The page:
FILE PHOTO: The logo of Gazprom is seen on the facade of a business centre in Saint Petersburg, Russia, March 31, 2022. REUTERS/Reuters photographer/File Photo

Indeed, the EU’s gas contingency plan is designed to support countries like Germany, which would be more affected by a possible complete Russian supply freeze. However, the agreement also contains a number of exceptions. Of course, one cannot simply ask countries that are not dependent on Russian gas to reduce their industrial and domestic consumption further than what is actually required at the national level. It therefore ultimately depends on the good will of the EU states whether the agreement will be implemented. The test is imminent if there is a real supply crisis.

What is missing are compensation payments from the EU. An example: If natural gas production in Groningen in the Netherlands is possibly extended, there must be such compensation payments because of the risk of earthquakes there. There must be incentives for EU countries that can guarantee the desired solidarity in gas supplies. I hope that this will be on the EU agenda in September.

I expect similar initiatives to come from other Member States in the coming weeks. At the next EU summit after the summer, this question should be the focus.

Yes, but there is a big difference. Italy has several LNG terminals, and there are also pipeline connections to Algeria, Libya and Azerbaijan. Thanks to this infrastructure, Italy has managed to quickly reduce its dependence on Russian gas under Prime Minister Mario Draghi. In the coming months, Italy expects increased gas imports from Algeria. Germany, on the other hand, has failed in the past to diversify its energy sources beyond Russian gas supplies.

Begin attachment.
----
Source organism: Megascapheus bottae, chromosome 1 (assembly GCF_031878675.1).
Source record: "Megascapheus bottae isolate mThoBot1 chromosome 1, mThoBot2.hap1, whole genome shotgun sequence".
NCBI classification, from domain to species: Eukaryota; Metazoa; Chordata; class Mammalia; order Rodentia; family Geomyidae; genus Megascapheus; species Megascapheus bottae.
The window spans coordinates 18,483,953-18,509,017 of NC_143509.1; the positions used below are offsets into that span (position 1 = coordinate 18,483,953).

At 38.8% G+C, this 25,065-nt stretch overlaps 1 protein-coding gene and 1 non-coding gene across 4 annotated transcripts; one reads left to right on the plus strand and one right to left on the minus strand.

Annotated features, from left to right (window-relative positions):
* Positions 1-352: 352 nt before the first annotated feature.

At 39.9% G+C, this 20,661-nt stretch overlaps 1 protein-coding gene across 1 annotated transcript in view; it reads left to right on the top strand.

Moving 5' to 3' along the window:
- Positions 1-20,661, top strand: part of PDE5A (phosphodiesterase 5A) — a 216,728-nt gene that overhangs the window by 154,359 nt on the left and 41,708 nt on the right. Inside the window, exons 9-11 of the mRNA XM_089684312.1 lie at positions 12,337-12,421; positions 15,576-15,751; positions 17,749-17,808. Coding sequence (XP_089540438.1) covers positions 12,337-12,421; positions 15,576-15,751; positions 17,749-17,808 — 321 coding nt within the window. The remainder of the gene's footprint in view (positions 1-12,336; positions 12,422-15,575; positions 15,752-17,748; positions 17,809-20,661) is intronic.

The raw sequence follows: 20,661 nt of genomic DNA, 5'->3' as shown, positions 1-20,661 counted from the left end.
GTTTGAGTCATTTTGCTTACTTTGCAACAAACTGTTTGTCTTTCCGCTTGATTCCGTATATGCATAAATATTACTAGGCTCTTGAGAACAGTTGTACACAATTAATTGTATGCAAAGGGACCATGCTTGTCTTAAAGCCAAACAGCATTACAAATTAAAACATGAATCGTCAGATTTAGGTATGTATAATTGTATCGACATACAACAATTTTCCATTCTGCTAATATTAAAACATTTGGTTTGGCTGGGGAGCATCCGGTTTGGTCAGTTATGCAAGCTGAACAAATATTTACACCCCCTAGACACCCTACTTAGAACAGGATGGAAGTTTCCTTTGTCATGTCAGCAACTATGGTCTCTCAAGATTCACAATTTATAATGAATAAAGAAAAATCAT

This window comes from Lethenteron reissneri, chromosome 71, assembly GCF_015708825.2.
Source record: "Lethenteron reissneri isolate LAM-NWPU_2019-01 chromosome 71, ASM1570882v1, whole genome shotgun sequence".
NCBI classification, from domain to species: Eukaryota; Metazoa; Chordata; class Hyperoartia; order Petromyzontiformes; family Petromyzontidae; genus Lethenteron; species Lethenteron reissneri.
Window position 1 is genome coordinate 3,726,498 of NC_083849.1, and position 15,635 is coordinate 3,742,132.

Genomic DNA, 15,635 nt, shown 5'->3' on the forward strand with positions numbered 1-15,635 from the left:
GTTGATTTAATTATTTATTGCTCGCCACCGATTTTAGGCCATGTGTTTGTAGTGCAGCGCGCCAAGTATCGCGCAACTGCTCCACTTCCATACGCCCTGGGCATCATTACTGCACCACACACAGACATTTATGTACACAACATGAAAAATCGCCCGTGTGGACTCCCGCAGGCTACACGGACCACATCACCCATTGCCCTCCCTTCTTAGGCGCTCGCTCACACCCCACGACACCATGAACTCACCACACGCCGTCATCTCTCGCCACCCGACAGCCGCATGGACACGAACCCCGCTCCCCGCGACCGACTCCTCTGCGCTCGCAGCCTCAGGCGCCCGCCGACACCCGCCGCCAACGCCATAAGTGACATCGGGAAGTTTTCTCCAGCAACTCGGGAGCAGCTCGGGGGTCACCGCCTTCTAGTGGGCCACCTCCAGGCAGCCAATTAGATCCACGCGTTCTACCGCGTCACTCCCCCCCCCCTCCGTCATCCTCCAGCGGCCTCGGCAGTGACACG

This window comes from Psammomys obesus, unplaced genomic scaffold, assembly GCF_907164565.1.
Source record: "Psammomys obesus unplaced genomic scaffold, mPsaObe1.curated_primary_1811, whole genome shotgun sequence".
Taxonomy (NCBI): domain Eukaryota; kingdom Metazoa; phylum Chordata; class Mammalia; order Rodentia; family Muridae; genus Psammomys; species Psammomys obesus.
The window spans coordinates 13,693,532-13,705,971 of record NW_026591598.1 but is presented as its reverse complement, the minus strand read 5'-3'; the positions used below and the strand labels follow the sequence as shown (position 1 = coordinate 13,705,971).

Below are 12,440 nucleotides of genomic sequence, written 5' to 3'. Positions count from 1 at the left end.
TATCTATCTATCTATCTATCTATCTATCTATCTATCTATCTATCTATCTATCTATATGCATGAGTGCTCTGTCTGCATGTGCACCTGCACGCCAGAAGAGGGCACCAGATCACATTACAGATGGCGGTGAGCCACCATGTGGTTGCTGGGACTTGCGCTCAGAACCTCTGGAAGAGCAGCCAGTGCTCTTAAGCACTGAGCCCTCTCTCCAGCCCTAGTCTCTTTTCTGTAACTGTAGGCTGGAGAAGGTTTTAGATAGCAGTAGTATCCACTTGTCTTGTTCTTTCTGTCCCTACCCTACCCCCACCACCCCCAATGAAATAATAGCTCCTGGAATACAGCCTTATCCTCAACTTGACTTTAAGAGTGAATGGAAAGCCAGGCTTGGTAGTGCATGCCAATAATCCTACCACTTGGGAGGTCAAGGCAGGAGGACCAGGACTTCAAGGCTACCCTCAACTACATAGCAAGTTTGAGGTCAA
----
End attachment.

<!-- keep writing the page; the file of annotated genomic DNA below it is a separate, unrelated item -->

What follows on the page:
Alongside Italy, Poland is another positive example. Poland has built a pipeline to Norway, the “Baltic Pipe”. In addition, Poland’s LNG infrastructure ensures that the country can now do without gas from Russia.

In the past it was primarily France that blocked this. The missing pipeline connection between Spain and France is an example of how big the gaps in the European grid are. Closing these gaps will be important for the EU in the coming months and years.

The EU Commission can ask the member states to coordinate better on a voluntary basis. This is exactly what happened with the gas emergency plan. But the EU treaties limit what the Commission can do. It must be recognized that energy policy is the responsibility of the nation states.

Recently, Germany has changed its stance on this point. Since Germany itself is now feeling the hardship when purchasing gas – for example from Qatar – the European perspective is also moving more into focus for Berlin. The energy platform set up by the EU Commission can become very important for joint purchases if we want to make use of the size of our market and achieve better conditions. We should use our combined market power to get better deals for consumers.

Germany is in the worst possible position – as a large gas consumer, with a comparatively high proportion of Russian imports and little diversification. It will therefore probably not be sufficient if Germany reduces gas consumption by 15 percent in the event of a complete Russian supply stop. Rather, more than 25 percent will be necessary. It is incomprehensible that in this situation one wants to end nuclear power production. The federal government would do well to show flexibility on this issue if it also expects flexibility elsewhere – for example with the extension of gas production in the Netherlands. Extending service life in Germany should therefore be part of a joint European effort to address this unprecedented energy crisis.